Name as it appears on the ballot: Jessica (Jess) Anderson 

Age: 40

Party affiliation: Democrat

Campaign website:

Occupation & employer: Senior Policy Analyst, SERVE Center at UNC Greensboro

Years lived in Chapel Hill: 9

1) In 300 words or less, please give us—and our readers—your elevator pitch: Why are you running? Why should voters entrust you with this position? What are your priorities, and what would you want to see the town council do differently or better over the course of your term?

Since 2015, I’ve had the privilege of serving Chapel Hill both as a Council Member and as its Mayor pro tem. I am I running for re-election because in the four years since you voted for change, we’ve made great progress on realizing our community’s vision for Chapel Hill. And I want to continue to move us forward.

As the only Council member—and the only candidate running—who is a professional policy analyst, I contribute a unique perspective to Council discussions by applying an outcomes-based lens so my colleagues understand the ripple effects of our decisions before they are made. I also know that representing the interests of a community requires more than a big heart or big ideas.  It takes an in-depth understanding of how decisions will impact all stakeholders and the conviction and integrity to stand up effectively for everyone.

During my time on Council, I’ve gained a reputation as someone who “gets things done.” I’ve worked to build connections throughout our community, reaching out to stakeholders to discuss issues and working with people to solve problems. I’ve parlayed these discussions into petitions that successfully increased transparency and inclusivity in our government and changed development guidelines in the Blue Hill district. I also worked to add an urban designer to our staff. 

Perhaps most importantly, I’ve chosen not to accept money from developers or special interest groups. This means you can trust I will advocate wholly and passionately on your behalf without conflicts of interest.

My priorities are climate change, traffic and transit, place-making and downtown vibrancy, affordability, equity, transparency, and safety.

 2) Given the direction of Chapel Hill government, would you say things are on the right course? If not, for what specific changes will you advocate if elected?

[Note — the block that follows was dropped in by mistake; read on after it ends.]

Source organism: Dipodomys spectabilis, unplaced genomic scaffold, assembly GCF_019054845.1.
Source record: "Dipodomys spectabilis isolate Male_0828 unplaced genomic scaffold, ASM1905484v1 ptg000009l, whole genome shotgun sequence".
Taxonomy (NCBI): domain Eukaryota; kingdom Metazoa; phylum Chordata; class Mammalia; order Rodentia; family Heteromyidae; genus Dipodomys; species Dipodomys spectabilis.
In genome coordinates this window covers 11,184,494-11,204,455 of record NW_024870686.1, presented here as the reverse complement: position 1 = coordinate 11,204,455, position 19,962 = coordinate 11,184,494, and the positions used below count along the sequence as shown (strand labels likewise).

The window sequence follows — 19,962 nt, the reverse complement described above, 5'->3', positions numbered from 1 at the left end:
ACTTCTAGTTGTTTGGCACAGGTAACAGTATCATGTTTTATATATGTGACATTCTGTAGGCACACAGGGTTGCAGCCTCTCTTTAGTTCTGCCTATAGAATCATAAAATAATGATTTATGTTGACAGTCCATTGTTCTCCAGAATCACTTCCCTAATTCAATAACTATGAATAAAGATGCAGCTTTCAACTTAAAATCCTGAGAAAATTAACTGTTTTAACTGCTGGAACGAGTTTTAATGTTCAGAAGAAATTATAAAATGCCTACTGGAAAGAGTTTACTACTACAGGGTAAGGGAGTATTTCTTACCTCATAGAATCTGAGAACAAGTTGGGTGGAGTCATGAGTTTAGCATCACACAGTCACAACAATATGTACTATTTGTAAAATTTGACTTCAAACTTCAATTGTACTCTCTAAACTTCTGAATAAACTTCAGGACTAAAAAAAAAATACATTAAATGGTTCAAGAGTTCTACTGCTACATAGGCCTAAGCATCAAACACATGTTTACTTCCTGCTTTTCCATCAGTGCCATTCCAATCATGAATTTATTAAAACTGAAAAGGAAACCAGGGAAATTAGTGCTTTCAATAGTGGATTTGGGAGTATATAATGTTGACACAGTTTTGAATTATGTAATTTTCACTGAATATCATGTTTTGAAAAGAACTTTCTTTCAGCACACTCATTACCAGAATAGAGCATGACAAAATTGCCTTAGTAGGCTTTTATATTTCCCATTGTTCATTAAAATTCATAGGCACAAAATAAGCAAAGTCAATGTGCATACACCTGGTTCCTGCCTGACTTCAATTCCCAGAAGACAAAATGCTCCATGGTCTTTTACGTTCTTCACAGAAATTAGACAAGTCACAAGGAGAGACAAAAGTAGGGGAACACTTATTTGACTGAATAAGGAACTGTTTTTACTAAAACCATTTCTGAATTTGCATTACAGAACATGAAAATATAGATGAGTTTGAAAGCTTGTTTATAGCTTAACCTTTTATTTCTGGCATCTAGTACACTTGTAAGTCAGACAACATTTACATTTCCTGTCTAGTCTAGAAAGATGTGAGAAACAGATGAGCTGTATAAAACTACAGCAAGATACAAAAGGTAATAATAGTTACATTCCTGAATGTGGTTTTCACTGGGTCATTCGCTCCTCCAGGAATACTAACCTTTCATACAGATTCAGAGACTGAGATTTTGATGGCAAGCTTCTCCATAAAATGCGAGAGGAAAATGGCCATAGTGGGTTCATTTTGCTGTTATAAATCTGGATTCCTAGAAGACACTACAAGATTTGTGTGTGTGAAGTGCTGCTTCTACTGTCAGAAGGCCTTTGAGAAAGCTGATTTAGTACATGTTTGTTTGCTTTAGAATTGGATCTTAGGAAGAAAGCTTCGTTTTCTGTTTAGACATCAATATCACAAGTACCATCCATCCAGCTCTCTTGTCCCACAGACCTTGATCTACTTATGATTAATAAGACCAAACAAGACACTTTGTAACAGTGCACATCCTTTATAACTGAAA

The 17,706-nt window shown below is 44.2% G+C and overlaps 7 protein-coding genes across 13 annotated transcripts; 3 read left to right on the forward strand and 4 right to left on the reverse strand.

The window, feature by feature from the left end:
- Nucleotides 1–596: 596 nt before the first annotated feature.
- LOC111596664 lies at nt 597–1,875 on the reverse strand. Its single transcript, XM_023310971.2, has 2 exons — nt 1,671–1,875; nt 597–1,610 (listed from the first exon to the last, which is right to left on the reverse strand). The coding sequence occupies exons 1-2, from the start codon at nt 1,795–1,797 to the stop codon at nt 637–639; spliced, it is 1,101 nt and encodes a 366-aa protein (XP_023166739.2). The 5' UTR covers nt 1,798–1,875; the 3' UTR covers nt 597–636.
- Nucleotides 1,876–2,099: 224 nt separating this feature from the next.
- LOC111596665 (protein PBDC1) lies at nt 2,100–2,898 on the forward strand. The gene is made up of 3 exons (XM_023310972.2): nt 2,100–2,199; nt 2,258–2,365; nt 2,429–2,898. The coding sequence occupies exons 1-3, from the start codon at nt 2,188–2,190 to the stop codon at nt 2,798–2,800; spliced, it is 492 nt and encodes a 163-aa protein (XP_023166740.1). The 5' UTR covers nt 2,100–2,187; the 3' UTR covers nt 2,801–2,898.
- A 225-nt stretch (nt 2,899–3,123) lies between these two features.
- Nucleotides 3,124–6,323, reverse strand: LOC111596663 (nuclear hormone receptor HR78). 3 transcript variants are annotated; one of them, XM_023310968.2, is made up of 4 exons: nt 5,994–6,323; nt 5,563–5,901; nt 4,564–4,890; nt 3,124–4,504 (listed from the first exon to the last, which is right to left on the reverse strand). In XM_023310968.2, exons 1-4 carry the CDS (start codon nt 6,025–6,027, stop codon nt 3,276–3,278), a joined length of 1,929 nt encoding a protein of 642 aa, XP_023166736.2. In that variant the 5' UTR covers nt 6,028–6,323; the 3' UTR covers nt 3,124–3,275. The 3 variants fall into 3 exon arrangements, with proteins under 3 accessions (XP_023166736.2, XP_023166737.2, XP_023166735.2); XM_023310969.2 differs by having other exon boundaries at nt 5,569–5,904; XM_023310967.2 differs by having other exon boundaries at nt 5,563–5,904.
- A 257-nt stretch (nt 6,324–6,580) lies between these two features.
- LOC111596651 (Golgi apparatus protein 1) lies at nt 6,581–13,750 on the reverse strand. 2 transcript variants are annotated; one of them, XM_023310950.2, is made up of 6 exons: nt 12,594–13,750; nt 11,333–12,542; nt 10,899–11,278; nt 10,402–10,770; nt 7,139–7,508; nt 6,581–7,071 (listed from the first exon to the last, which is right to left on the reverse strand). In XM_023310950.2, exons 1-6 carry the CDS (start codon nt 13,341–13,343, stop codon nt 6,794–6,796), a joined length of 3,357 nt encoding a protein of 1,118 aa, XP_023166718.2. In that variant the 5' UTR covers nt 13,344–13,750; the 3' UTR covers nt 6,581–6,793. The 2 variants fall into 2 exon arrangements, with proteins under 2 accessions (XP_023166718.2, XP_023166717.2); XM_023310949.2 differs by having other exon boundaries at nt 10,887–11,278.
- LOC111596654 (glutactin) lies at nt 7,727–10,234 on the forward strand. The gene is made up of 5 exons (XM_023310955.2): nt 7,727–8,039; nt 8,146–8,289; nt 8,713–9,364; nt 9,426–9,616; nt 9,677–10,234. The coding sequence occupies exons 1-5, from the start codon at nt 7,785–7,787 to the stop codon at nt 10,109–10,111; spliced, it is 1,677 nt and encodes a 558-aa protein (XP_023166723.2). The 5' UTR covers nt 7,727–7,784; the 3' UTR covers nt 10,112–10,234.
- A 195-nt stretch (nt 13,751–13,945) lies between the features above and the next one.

Things are definitely moving in the right direction. The last two municipal elections—including the one that put me on Council—were “change” elections in Chapel Hill. While change—especially in government—takes time, during my first four years we’ve made real progress at delivering the Chapel Hill that voters want to see. 

Since 2015, we’ve:

Made measurable progress on affordable housing, including passage (thanks to our voters) of a $10 million bond, adoption of an Affordable Housing Master Plan, plans to use town-owned property at 2200 Homestead Road for a mixed-income community, and plans to renovate and densify our public housing stock.

Adopted changes to the Blue Hill district code, which will decrease building sizes, add public green space, increase stormwater capacity behind Eastgate, and require commercial space in all new projects. Further changes are needed, with some coming to Council this fall.

Created an incentive program to attract businesses like Wegmans and add office space in Glen Lennox as well as the addition of an “enterprise zone” on Millhouse Road for light industrial companies—moves that will help rebalance our tax base and add jobs. 

Purchased a 36.2 acre parcel of undeveloped land in Chapel Hill—the American Legion property—so we have greater control over how the town develops its remaining land. 

Hired an urban designer to emphasize better place-making, multi-modal connectivity, and green design in all planning endeavors.

On my website, you can view my seven key re-election priorities—and the detailed progress we’ve already made on each. My biggest goals include developing and implementing a town-wide climate action plan (including stronger tree ordinances and better stormwater management), implementing our town-wide connectivity and mobility plan (including a bus rapid transit corridor and safe, multi-modal paths for pedestrians and cyclists) and making downtown an exciting, vibrant, and successful district. 

3) What are three of the most pressing issues the town currently faces? How would you propose to address them? Please be specific.

1. Environmental Sustainability

Climate scientists have given us a 10-year window to enact change, so our climate action plan must be strategic.  Chapel Hill has been working to reduce its operational carbon footprint, but to reach this goal we must engage as many people as we can—